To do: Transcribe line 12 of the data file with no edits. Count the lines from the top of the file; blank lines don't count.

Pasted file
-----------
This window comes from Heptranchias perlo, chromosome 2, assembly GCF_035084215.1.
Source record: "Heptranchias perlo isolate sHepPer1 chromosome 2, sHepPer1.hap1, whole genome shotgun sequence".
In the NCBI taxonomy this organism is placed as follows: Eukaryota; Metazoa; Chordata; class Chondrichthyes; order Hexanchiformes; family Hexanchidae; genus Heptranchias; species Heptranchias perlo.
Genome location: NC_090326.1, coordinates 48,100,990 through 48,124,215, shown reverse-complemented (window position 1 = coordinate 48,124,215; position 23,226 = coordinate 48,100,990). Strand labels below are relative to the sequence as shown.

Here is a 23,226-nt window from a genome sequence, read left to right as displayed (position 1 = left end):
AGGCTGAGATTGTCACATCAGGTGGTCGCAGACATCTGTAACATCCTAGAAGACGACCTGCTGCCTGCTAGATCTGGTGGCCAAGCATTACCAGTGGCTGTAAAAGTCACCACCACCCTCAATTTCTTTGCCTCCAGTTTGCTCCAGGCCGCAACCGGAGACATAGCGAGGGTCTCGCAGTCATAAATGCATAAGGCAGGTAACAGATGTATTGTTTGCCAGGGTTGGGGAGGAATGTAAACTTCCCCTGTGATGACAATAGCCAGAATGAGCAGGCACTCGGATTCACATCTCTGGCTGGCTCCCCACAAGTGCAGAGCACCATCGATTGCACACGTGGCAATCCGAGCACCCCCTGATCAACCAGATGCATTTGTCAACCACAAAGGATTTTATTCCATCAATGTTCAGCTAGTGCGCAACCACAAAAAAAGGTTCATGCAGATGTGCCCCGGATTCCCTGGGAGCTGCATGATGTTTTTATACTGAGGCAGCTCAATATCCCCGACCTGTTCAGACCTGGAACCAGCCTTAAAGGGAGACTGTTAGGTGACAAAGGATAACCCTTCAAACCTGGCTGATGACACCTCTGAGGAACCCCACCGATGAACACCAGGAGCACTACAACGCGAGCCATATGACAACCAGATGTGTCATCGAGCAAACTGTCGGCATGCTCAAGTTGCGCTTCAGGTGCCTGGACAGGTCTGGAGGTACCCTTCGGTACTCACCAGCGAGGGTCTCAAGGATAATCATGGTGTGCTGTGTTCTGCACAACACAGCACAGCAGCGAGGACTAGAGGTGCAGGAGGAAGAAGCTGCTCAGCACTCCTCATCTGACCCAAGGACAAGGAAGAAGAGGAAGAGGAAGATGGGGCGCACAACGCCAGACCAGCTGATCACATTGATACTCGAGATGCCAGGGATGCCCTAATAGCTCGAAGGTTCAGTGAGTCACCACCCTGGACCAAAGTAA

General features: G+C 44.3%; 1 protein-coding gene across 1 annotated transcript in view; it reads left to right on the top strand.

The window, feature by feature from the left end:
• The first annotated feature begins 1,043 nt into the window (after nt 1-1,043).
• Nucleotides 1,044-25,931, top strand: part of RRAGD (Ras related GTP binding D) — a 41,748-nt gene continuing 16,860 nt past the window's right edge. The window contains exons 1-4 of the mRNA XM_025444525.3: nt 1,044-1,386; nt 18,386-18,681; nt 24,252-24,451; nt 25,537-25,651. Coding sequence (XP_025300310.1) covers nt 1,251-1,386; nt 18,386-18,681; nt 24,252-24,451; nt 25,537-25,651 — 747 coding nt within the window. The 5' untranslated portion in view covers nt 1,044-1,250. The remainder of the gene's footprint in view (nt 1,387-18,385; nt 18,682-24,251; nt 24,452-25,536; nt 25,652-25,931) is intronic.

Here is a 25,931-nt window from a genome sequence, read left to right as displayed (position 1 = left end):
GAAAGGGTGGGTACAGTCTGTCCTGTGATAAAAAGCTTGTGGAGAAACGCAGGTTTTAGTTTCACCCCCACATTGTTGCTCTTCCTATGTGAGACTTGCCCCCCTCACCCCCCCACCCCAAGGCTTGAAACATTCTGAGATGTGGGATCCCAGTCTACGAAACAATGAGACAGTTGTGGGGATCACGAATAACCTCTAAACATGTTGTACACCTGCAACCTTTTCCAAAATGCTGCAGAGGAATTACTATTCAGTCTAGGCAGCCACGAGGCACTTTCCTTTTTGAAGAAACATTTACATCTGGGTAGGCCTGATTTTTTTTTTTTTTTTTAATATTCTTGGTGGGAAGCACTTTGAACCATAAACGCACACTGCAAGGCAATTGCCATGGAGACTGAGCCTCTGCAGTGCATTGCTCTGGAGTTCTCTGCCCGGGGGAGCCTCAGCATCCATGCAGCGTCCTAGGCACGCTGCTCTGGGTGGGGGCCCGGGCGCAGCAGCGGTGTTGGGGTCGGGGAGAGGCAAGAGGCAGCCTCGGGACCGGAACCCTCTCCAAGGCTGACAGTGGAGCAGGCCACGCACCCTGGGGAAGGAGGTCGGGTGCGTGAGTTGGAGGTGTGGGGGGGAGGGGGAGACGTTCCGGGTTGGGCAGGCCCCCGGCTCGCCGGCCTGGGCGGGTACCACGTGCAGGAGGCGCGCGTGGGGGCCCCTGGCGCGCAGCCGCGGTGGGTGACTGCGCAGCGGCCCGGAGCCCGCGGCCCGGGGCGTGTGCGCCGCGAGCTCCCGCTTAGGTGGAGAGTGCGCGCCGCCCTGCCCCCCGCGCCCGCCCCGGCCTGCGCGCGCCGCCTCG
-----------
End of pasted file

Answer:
GAAAGGGTGGGTACAGTCTGTCCTGTGATAAAAAGCTTGTGGAGAAACGCAGGTTTTAGTTTCACCCCCACATTGTTGCTCTTCCTATGTGAGACTTGCCCCCCTCACCCCCCCACCCCAAGGCTTGAAACATTCTGAGATGTGGGATCCCAGTCTACGAAACAATGAGACAGTTGTGGGGATCACGAATAACCTCTAAACATGTTGTACACCTGCAACCTTTTCCAAAATGCTGCAGAGGAATTACTATTCAGTCTAGGCAGCCACGAGGCACTTTCCTTTTTGAAGAAACATTTACATCTGGGTAGGCCTGATTTTTTTTTTTTTTTTTAATATTCTTGGTGGGAAGCACTTTGAACCATAAACGCACACTGCAAGGCAATTGCCATGGAGACTGAGCCTCTGCAGTGCATTGCTCTGGAGTTCTCTGCCCGGGGGAGCCTCAGCATCCATGCAGCGTCCTAGGCACGCTGCTCTGGGTGGGGGCCCGGGCGCAGCAGCGGTGTTGGGGTCGGGGAGAGGCAAGAGGCAGCCTCGGGACCGGAACCCTCTCCAAGGCTGACAGTGGAGCAGGCCACGCACCCTGGGGAAGGAGGTCGGGTGCGTGAGTTGGAGGTGTGGGGGGGAGGGGGAGACGTTCCGGGTTGGGCAGGCCCCCGGCTCGCCGGCCTGGGCGGGTACCACGTGCAGGAGGCGCGCGTGGGGGCCCCTGGCGCGCAGCCGCGGTGGGTGACTGCGCAGCGGCCCGGAGCCCGCGGCCCGGGGCGTGTGCGCCGCGAGCTCCCGCTTAGGTGGAGAGTGCGCGCCGCCCTGCCCCCCGCGCCCGCCCCGGCCTGCGCGCGCCGCCTCG